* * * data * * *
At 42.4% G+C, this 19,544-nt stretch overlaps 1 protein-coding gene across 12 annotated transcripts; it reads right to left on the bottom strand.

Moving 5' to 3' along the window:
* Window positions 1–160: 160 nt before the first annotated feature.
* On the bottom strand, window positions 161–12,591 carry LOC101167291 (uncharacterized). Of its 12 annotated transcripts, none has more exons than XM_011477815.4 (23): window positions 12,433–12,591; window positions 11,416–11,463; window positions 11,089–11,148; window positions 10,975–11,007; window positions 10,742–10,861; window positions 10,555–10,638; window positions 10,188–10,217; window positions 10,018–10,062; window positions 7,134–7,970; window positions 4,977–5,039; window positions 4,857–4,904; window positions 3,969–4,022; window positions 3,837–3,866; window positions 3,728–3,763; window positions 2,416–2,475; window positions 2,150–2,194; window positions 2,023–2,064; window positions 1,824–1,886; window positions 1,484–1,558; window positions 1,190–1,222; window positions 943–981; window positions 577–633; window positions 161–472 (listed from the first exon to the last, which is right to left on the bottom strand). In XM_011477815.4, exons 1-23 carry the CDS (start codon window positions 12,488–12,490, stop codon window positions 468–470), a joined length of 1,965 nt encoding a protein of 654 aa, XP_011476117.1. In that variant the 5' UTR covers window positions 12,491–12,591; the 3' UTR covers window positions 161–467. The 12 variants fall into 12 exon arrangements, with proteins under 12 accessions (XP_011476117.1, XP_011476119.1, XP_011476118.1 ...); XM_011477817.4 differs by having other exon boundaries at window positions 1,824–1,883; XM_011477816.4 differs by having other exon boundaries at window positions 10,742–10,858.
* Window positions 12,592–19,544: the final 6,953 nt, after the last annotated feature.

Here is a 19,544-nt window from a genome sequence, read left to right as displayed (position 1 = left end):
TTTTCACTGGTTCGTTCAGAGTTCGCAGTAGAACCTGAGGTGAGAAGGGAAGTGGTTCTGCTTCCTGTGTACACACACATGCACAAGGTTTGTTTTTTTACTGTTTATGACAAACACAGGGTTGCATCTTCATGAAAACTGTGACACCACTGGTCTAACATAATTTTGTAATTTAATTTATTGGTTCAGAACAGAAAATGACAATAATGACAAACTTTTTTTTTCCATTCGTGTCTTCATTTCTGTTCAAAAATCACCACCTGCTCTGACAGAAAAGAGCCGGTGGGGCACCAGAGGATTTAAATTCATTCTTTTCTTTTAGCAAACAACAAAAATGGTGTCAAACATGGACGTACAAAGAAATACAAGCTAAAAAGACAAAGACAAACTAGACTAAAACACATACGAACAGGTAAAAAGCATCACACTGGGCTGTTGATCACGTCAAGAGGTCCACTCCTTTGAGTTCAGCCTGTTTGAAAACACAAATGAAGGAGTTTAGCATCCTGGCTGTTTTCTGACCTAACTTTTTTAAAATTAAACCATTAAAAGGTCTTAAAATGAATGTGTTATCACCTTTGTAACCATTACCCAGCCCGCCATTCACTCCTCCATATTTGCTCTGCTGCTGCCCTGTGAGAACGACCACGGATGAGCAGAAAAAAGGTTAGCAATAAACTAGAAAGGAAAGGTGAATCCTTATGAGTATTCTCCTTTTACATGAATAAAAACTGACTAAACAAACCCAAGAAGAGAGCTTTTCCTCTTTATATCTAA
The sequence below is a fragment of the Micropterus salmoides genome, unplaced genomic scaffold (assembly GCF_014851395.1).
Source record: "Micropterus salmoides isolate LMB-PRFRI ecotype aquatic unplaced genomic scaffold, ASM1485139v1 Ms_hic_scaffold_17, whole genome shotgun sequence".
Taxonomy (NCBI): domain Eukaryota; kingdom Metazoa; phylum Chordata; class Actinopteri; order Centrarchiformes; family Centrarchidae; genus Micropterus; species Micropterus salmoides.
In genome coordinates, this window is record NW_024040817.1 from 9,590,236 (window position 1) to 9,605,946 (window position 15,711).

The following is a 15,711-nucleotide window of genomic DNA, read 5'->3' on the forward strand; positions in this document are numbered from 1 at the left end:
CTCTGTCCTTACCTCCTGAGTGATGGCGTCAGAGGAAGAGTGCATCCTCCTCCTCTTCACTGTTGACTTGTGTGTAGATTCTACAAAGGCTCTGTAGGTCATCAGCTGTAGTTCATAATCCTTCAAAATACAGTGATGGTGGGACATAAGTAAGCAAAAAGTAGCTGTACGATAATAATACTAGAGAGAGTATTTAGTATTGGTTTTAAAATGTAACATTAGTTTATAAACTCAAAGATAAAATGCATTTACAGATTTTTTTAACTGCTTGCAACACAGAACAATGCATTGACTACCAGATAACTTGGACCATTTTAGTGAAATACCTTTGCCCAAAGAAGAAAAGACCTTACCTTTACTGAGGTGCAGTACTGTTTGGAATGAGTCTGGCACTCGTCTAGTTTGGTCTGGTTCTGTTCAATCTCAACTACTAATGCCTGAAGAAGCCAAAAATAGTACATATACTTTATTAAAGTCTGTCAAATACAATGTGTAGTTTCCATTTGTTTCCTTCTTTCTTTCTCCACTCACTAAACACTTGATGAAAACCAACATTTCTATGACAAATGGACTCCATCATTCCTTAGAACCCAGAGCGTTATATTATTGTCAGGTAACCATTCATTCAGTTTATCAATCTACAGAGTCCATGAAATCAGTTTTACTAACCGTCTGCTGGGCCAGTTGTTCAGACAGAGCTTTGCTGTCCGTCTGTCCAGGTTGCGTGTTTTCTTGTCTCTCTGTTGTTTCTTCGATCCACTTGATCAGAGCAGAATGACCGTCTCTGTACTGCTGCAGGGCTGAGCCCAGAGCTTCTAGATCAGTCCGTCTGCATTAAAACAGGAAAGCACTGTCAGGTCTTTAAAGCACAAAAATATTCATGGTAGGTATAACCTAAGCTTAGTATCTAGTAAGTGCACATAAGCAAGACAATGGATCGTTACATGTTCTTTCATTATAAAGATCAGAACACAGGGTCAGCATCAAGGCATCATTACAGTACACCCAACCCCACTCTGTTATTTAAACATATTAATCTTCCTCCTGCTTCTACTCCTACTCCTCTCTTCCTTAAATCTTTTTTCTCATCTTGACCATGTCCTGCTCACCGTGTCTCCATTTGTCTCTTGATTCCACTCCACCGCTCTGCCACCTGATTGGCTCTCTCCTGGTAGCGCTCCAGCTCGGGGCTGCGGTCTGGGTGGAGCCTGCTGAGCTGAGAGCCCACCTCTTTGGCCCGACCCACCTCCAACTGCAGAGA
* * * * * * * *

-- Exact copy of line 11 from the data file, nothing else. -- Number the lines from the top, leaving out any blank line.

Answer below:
In genome coordinates, this window is record NW_024040817.1 from 9,590,236 (window position 1) to 9,605,946 (window position 15,711).